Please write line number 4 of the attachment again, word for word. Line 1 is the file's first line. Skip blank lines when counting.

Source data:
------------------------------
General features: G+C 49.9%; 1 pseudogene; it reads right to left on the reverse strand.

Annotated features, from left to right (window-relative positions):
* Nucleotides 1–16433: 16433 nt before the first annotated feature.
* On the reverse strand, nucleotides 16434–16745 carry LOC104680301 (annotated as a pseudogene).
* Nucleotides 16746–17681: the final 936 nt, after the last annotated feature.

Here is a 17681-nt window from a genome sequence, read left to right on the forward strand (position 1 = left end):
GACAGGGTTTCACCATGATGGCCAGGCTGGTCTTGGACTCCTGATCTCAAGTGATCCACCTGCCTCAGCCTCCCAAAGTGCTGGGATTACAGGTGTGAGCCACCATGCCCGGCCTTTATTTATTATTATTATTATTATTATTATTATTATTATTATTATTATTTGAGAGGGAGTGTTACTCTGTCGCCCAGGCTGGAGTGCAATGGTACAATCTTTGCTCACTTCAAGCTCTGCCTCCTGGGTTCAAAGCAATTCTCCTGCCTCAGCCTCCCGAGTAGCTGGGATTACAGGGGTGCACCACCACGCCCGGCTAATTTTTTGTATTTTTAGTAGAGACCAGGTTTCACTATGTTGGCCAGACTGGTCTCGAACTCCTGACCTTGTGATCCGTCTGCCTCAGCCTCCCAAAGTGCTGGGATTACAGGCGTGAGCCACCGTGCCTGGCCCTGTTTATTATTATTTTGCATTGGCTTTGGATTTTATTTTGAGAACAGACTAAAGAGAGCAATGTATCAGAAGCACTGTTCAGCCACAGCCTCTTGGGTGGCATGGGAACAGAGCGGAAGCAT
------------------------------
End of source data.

* On the reverse strand, nucleotides 16434–16745 carry LOC104680301 (annotated as a pseudogene).